Managing phosphorus in pastures

Phosphorus is an essential nutrient for plants, but too much can mean trouble for waterways. Phosphorus is critical to plant health and growth by helping the development of root and increasing resistance to disease. FULL STORY »

Consider oats and turnips for fall grazing

Consider planting oats and turnips in early maturing corn silage fields for fall/winter grazing. Be sure to make a commitment to plant as early as possible. FULL STORY »

Sweet clover abundance: Good or bad?

Have you noticed an abundance of yellow sweet clover this summer? This can be good or bad, depending on how it may affect your pastures, your hay, and your cattle. FULL STORY »

GrassSnap- A mobile app for monitoring grasslands

GrassSnap makes photo-monitoring a snap! Rangeland managers can quickly grab repeatable photo-monitoring data, and save it to their smart device. Data can easily be downloaded to a computer. FULL STORY »

Predicted El Niño improves winter pasture prospects this fall

El Niño refers to warmer-than-average ocean water temperatures off the Pacific coast of South America, which usually means more moisture to parts of the Southwest and Southeast U.S. during the late fall and winter, according to climatologists. FULL STORY »

Tips for hay-baling safety, efficiency

As growers statewide finish their first cutting of hay crops, now is a good time to do preventative maintenance tasks that can boost farm profits and protect farm workers, says a safety research associate and lecturer from Ohio State University's College of Food, Agricultural, and Environmental Sciences. FULL STORY »

Native warm-season grasses to offset the ‘summer slump’

Native warm-season grasses, such as switchgrass, eastern gamagrass, little or big bluestem, and indiangrass can be the answer to fill production gaps caused by summer dormancy of cool-season grasses. FULL STORY »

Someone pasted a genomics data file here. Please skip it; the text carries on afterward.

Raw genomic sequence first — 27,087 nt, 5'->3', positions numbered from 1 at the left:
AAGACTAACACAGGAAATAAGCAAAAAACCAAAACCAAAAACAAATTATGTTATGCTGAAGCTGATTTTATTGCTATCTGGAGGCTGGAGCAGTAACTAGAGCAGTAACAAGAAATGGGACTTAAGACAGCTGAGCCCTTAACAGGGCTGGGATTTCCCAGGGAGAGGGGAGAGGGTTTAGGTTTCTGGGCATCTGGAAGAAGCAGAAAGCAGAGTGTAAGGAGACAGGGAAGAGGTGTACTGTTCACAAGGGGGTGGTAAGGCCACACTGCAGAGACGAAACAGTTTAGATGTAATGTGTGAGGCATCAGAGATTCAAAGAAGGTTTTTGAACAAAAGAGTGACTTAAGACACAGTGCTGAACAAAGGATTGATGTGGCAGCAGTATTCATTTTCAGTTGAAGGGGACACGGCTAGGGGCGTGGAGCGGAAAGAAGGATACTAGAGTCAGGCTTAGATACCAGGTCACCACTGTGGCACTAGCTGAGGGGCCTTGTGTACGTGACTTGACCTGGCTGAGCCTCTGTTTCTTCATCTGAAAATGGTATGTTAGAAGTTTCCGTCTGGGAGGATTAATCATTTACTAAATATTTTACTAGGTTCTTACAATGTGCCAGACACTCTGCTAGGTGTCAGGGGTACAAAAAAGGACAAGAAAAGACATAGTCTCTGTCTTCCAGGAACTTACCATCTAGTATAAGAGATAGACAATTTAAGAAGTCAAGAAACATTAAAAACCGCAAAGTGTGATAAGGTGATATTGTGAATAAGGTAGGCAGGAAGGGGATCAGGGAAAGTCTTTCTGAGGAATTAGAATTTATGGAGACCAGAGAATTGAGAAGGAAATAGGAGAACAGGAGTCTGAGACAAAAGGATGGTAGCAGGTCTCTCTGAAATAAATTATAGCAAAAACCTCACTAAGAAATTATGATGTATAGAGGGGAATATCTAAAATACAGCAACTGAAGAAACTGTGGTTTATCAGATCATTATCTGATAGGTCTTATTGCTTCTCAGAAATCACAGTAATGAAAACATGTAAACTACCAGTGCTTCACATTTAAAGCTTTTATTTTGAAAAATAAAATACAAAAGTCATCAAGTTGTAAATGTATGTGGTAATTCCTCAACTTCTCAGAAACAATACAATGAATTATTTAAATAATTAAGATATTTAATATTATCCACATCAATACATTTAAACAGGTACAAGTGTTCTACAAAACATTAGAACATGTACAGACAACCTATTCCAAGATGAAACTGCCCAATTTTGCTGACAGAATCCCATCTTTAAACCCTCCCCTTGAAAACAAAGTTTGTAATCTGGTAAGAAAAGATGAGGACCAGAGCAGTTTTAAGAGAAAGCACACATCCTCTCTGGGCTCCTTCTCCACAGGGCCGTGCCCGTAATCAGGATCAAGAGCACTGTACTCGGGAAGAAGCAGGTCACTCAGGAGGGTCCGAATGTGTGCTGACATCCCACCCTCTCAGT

Second-cutting fescue makes quality hay when...

Farmers cutting fescue hay don’t get many second chances to make quality hay. This is a one-in-five year, says Craig Roberts, University of Missouri Extension forage specialist. Cool spring temperatures made for bad fescue hay. FULL STORY »

Grazing Bites: June 2014

It is probably not possible to have perfect weather here in Indiana. Like most have heard, "if you don't like Indiana weather, wait five minutes and it will change." The weather that is good for one person or situation is most likely not good for another. FULL STORY »

When should you cut prairie hay?

Prairie hay is mostly warm-season grasses like the bluestems and gramas, indiangrass, switchgrass, lovegrass, or prairie sandreed. There might be some wheatgrass or junegrass or other cool-season species present. FULL STORY »

Adding forage options with summer annuals

Warm-season annuals are excellent options to consider as a way to increase a farm or ranch’s forage production. These are a group of annual grasses that perform best during the warmest part of the summer and are typically planted in June or July. FULL STORY »

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